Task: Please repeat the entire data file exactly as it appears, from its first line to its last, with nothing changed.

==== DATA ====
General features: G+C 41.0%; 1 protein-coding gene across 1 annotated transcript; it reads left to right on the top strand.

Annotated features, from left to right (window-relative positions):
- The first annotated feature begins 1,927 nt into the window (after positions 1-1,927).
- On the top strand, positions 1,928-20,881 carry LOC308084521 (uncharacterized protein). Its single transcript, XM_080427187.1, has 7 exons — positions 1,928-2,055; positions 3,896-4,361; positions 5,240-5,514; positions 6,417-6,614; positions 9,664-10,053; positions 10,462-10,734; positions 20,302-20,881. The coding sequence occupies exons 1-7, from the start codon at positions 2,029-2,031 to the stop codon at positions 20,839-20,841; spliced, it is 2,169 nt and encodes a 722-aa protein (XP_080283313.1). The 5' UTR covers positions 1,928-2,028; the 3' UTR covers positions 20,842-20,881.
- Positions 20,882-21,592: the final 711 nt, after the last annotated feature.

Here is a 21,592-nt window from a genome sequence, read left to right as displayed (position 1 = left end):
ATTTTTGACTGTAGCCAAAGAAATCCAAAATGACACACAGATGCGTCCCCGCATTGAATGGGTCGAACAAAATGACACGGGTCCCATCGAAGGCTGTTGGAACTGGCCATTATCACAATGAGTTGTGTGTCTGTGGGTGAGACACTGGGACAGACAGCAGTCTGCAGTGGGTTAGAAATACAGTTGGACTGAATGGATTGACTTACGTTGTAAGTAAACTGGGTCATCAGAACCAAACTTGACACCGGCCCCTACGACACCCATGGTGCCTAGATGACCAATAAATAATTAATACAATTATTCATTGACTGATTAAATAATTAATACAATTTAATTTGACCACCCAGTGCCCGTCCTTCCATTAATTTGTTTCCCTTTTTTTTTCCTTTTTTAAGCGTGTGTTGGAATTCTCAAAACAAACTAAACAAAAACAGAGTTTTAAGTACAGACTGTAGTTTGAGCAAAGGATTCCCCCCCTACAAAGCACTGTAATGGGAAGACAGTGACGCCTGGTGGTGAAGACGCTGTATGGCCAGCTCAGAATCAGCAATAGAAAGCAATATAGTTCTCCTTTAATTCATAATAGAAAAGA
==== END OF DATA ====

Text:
General features: G+C 41.0%; 1 protein-coding gene across 1 annotated transcript; it reads left to right on the top strand.

Annotated features, from left to right (window-relative positions):
- The first annotated feature begins 1,927 nt into the window (after positions 1-1,927).
- On the top strand, positions 1,928-20,881 carry LOC308084521 (uncharacterized protein). Its single transcript, XM_080427187.1, has 7 exons — positions 1,928-2,055; positions 3,896-4,361; positions 5,240-5,514; positions 6,417-6,614; positions 9,664-10,053; positions 10,462-10,734; positions 20,302-20,881. The coding sequence occupies exons 1-7, from the start codon at positions 2,029-2,031 to the stop codon at positions 20,839-20,841; spliced, it is 2,169 nt and encodes a 722-aa protein (XP_080283313.1). The 5' UTR covers positions 1,928-2,028; the 3' UTR covers positions 20,842-20,881.
- Positions 20,882-21,592: the final 711 nt, after the last annotated feature.

Here is a 21,592-nt window from a genome sequence, read left to right as displayed (position 1 = left end):
ATTTTTGACTGTAGCCAAAGAAATCCAAAATGACACACAGATGCGTCCCCGCATTGAATGGGTCGAACAAAATGACACGGGTCCCATCGAAGGCTGTTGGAACTGGCCATTATCACAATGAGTTGTGTGTCTGTGGGTGAGACACTGGGACAGACAGCAGTCTGCAGTGGGTTAGAAATACAGTTGGACTGAATGGATTGACTTACGTTGTAAGTAAACTGGGTCATCAGAACCAAACTTGACACCGGCCCCTACGACACCCATGGTGCCTAGATGACCAATAAATAATTAATACAATTATTCATTGACTGATTAAATAATTAATACAATTTAATTTGACCACCCAGTGCCCGTCCTTCCATTAATTTGTTTCCCTTTTTTTTTCCTTTTTTAAGCGTGTGTTGGAATTCTCAAAACAAACTAAACAAAAACAGAGTTTTAAGTACAGACTGTAGTTTGAGCAAAGGATTCCCCCCCTACAAAGCACTGTAATGGGAAGACAGTGACGCCTGGTGGTGAAGACGCTGTATGGCCAGCTCAGAATCAGCAATAGAAAGCAATATAGTTCTCCTTTAATTCATAATAGAAAAGA